Abstract/Details

Use of media technologies by Native American teens and young adults: Evaluating their utility for designing culturally-appropriate sexual health interventions targeting native youth in the Pacific Northwest


2010 2010

Other formats: Order a copy

Abstract (summary)

American Indian and Alaska Native (AI/AN) youth are disproportionally burdened by high rates of sexually transmitted infections and teen pregnancy, heightening their need for sexual health interventions that are aligned to their unique culture and social context. Media technologies, including the Internet, cell phones, and video games, offer new avenues for reaching adolescents on a range of sensitive health topics. While several studies have informed the development of technology-based interventions targeting mainstream youth, no such data have been reported for AI/AN youth. To fill this gap, I: (a) quantified media technology use in a select group of AI/AN teens and young adults living in Pacific Northwest tribes and urban communities; (b) identified patterns in their health information-seeking and media preferences; and (c) worked with local tribes and regional partners to develop recommendations for designing culturally-appropriate technology-based interventions targeting Native adolescents.

This research included: (a) an anonymous, paper-based survey of over 400 AI/AN youths age 13-21 years; (b) a systematic review of technology-based sexual health interventions; and (c) a variety of community-based participatory research activities to analyze findings, prioritize options, and generate recommendations for designing interventions that align with the culture, needs, and organizational capacities of the tribes in the Pacific Northwest.

Technology use was exceptionally common and diverse among survey respondents, mirroring patterns reported by teens in the general population. Seventy-five percent of AI/AN youth reported using the Internet, 78% reported using cell phones, and 36% reported playing video games on a daily or weekly basis. Thirty-five percent reported that they would feel most comfortable getting sexual health information from the Internet, and 44% reported having done so in the past. Youth expressed interest in a wide array of interactive media features, and culturally-specific content that holistically encompassed their wide-ranging health interests and concerns. Tribal health educators expressed particular interest in adapting Internet-based skill-building modules and informational websites, and teens expressed interest in websites and videos. These findings are now being used by the Northwest Portland Area Indian Health Board to inform the development and adaptation of culturally-appropriate interventions targeting AI/AN youth in the Pacific Northwest.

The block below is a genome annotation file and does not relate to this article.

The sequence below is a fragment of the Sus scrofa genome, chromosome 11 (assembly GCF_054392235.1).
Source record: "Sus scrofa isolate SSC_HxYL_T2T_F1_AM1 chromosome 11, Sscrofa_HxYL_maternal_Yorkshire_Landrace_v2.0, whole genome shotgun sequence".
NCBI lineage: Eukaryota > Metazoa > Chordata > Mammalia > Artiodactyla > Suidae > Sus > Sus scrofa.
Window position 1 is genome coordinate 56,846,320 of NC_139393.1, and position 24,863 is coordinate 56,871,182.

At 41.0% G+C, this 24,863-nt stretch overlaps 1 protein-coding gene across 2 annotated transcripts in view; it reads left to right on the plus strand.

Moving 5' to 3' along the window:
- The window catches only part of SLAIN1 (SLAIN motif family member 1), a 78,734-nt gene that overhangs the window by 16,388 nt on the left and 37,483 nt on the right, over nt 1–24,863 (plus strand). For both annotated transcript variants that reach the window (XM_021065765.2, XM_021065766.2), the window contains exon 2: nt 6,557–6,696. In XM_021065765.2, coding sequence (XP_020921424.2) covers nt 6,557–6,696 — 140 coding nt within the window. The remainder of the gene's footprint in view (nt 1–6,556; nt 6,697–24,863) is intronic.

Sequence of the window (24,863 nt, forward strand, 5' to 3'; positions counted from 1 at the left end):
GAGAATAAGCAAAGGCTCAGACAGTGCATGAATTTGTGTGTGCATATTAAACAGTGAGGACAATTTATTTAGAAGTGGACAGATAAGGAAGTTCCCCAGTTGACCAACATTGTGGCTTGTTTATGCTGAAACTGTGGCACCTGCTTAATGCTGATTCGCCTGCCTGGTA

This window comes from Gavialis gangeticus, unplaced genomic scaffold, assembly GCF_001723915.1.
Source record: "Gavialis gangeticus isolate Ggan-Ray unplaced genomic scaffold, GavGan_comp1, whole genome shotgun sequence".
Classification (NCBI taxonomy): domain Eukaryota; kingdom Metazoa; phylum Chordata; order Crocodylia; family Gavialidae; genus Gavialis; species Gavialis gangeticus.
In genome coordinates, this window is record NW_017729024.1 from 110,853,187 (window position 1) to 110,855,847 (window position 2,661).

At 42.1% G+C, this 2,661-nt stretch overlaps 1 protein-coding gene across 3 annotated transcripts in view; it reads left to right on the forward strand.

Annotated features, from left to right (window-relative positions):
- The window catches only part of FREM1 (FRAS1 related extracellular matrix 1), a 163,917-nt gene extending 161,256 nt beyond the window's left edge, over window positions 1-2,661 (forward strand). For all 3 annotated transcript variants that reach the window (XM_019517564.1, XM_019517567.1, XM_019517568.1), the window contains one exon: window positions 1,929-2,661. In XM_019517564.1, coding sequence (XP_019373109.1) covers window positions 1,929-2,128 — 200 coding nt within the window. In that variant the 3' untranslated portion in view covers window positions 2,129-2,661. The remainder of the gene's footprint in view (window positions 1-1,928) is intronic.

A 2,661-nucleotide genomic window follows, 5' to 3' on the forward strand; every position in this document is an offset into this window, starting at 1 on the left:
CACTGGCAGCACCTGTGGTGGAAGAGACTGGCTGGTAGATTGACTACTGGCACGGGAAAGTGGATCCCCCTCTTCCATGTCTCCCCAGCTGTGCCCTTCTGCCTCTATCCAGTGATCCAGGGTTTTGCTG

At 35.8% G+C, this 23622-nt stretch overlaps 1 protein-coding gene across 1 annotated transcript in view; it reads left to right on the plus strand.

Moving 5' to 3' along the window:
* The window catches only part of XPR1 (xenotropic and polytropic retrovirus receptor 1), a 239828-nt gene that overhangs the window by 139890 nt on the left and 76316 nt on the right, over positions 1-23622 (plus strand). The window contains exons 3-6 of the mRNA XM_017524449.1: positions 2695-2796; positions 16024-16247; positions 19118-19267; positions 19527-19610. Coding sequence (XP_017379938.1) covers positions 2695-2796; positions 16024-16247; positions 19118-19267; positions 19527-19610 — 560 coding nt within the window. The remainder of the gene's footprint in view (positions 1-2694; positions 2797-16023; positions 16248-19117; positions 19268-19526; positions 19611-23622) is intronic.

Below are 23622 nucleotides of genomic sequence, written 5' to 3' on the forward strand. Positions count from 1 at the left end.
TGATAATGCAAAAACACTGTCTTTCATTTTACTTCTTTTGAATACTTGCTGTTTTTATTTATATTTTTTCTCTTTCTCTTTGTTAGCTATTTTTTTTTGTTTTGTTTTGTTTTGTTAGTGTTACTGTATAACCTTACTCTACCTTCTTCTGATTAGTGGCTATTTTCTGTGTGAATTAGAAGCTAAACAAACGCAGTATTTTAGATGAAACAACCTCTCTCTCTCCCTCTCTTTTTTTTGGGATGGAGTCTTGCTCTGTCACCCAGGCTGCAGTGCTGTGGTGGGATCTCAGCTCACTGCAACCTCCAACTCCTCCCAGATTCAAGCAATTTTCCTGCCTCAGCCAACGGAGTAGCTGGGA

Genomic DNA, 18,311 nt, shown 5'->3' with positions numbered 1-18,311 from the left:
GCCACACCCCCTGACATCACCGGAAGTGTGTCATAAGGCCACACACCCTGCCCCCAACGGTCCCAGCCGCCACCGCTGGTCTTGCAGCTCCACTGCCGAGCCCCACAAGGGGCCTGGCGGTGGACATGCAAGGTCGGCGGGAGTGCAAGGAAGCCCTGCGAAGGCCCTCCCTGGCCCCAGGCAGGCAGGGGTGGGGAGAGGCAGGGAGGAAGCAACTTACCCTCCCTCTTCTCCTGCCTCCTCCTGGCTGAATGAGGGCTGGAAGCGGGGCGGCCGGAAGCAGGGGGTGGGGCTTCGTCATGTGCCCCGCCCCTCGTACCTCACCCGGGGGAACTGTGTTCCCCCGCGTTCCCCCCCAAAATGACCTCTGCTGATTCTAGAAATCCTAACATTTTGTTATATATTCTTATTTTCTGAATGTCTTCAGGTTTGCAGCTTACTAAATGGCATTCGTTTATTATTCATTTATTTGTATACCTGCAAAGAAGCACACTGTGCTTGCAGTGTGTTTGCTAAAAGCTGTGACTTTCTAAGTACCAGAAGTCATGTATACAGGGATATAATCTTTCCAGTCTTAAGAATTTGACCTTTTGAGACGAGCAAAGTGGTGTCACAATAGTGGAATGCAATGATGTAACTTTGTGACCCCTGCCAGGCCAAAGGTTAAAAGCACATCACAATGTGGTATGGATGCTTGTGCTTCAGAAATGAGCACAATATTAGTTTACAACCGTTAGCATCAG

Indexing (details)


Subject
Information Technology;
Public health;
Native American studies
Classification
0489: Information Technology
0573: Public health
0740: Native American studies
Identifier / keyword
Health and environmental sciences; Social sciences; Applied sciences; American Indian; CBPR; Health promotion; Internet technology; Intervention; Sexual health; Youth
Title
Use of media technologies by Native American teens and young adults: Evaluating their utility for designing culturally-appropriate sexual health interventions targeting native youth in the Pacific Northwest
Author
Craig Rushing, Stephanie Nicole
Number of pages
274
Publication year
2010
Degree date
2010
School code
0180
Source
DAI-B 71/07, Dissertation Abstracts International
Place of publication
Ann Arbor
Country of publication
United States
ISBN
9781124055343
Advisor
Crespo, Carlos J.
Committee member
Becker, Thomas; Coleman, Cynthia-Lou; Farquhar, Stephanie; McBride, Leslie
University/institution
Portland State University
Department
Public Administration
University location
United States -- Oregon
Degree
Ph.D.
Source type
Dissertations & Theses
Language
English
Document type
Dissertation/Thesis
Dissertation/thesis number
3408917
ProQuest document ID
609580393
Copyright
Database copyright ProQuest LLC; ProQuest does not claim copyright in the individual underlying works.
Document URL
http://search.proquest.com/docview/609580393
Access the complete full text

You can get the full text of this document if it is part of your institution's ProQuest subscription.

Try one of the following:

  • Connect to ProQuest through your library network and search for the document from there.
  • Request the document from your library.
  • Go to the ProQuest login page and enter a ProQuest or My Research username / password.